You can also go for the time-tested approach of using one font but using different sizes for the headings, sub-headings, and scripts. This approach has been successfully implemented by Nike that uses the sans serif font in uppercase and bold across the board. This allows Nike to express a sense of strength and impact which resonates perfectly with the style of its call-to-action images. The choice of only one signature font will also help you design the graphical components of your social media campaign as they don’t require a substantial amounts of text.
To elaborate the importance of choosing the right color palate let’s take inspiration from PepsiCo’s ordeal of 2009. The company’s popular juice brand Tropicana altered its branding strategy and consequently changed its rather classic font to an upbeat sans serif.
Within 2 months the company experienced a 20% drop in sales which cost it millions of dollars in revenues. The company quickly rectified their mistake and switched back to its old typeface.
d. Brand language:
Your brand language defines how you reach out to your customers via all possible modes of communication including your website, adverts, social media platforms, emails, packaging, etc. According to Melissa Lafsky, “brands that communicate successfully are successful, and to communicate successfully, you need to distinguish and define your voice.”
Here are some tips to help you identify your brand language:
I. Use first person plural in your marketing material as it indicates the presence of a united and happy team behind your brand. This is advisable as people tend to opt for brands that are run by cohesive teams.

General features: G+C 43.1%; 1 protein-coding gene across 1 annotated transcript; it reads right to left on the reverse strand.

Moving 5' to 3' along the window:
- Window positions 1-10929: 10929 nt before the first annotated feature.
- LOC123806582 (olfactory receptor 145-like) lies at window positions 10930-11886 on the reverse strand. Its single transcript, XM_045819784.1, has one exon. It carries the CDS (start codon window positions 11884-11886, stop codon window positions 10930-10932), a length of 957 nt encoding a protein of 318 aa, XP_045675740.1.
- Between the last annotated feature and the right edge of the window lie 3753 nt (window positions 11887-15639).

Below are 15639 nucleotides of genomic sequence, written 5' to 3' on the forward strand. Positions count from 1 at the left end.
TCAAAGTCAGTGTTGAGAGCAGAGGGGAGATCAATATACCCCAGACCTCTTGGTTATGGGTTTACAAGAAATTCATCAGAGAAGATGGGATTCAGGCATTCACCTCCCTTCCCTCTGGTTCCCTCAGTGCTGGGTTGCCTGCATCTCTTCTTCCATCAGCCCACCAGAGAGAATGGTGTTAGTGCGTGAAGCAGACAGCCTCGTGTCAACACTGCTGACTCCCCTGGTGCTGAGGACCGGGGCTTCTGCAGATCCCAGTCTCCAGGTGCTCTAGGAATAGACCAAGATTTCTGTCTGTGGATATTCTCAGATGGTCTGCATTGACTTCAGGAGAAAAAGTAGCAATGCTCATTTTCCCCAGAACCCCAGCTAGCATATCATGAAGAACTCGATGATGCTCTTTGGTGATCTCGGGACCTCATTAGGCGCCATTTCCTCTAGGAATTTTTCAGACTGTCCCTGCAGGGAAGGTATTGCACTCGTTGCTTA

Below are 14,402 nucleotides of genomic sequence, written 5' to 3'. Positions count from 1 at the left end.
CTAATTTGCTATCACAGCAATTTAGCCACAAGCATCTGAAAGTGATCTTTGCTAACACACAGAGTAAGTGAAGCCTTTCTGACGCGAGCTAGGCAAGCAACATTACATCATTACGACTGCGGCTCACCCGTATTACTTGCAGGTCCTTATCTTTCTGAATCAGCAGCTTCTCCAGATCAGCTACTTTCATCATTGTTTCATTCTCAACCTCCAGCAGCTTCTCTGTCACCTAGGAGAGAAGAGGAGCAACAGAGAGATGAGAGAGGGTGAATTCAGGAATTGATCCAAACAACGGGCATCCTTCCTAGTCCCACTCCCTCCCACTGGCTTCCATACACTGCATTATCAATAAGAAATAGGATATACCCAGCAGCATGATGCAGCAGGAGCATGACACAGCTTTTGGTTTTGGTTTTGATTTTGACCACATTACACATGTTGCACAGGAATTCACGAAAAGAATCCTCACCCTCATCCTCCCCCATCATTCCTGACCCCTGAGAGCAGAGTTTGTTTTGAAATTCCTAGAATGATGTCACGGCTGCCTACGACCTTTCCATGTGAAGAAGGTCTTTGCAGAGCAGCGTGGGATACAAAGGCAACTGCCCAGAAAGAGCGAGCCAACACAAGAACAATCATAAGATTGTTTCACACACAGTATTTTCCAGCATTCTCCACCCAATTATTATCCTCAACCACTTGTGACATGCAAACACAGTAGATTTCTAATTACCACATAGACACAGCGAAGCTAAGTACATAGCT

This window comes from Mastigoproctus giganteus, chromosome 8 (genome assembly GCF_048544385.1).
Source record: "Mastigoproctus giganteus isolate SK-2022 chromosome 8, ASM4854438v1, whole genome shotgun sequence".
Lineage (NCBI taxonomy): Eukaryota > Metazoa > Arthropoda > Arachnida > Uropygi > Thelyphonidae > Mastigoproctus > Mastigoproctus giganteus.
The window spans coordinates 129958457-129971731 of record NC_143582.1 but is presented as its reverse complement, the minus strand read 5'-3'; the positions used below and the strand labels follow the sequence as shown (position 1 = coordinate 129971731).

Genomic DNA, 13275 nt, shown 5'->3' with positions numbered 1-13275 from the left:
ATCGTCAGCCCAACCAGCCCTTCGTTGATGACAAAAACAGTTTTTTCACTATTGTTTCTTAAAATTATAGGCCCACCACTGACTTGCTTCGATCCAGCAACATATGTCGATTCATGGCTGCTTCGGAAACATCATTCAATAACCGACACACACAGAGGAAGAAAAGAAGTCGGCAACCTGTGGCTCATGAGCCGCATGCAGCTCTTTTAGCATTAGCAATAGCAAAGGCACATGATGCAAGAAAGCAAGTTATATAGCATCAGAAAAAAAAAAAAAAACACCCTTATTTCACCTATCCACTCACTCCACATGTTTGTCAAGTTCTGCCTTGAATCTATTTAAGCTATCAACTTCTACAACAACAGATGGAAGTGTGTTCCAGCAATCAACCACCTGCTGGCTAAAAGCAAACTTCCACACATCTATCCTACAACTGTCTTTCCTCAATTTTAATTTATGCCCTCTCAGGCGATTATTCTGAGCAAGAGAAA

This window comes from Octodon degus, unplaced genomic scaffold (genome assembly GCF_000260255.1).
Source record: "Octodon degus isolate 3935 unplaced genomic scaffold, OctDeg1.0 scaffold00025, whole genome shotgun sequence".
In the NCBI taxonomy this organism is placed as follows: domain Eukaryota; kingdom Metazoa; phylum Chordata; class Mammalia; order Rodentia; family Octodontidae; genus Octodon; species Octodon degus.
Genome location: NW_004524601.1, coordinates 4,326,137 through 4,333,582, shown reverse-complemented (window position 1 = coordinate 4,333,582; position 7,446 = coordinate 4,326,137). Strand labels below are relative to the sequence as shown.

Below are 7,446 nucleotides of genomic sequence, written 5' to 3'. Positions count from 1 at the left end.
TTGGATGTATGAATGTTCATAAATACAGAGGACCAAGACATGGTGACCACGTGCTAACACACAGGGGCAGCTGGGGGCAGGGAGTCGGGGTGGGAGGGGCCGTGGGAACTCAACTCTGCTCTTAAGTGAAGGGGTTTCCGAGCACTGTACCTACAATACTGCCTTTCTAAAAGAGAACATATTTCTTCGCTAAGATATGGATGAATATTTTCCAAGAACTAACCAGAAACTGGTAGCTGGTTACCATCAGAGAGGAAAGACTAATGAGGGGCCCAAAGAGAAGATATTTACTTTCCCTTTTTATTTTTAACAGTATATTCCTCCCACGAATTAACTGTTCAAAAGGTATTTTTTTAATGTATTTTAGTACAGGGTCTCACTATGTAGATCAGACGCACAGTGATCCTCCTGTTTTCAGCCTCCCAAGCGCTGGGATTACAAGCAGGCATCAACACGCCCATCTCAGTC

II. Try to be definitive in your communications as it will help you establish yourself as an authority figure in your industry.
III. One thing that can you can’t afford is to overlook spelling or grammatical errors as it will undermine the credibility of your brand and the quality of your offering. According to a study, one spelling mistake on your corporate website leads to the reduction of your online sales by 50%. Therefore, be sure to proofread, and edit your content many times over and use multiple people so that no such error is missed. You can also make use of grammar tools that are becoming increasingly efficient in detecting and rectifying mistakes.
IV. Customers prefer a casual tone, so try to capitalize on a friendly and approachable voice to engage your clientele. However, if your brand identity is playful or humorous, feel free to incorporate these attributes in your communication but be careful and do it in a way that doesn’t diminish your professionalism.
Designing a brand identity is a complicated endeavor; however, the key lies in conducting thorough research in all the aspects mentioned above before you introduce your product to the world.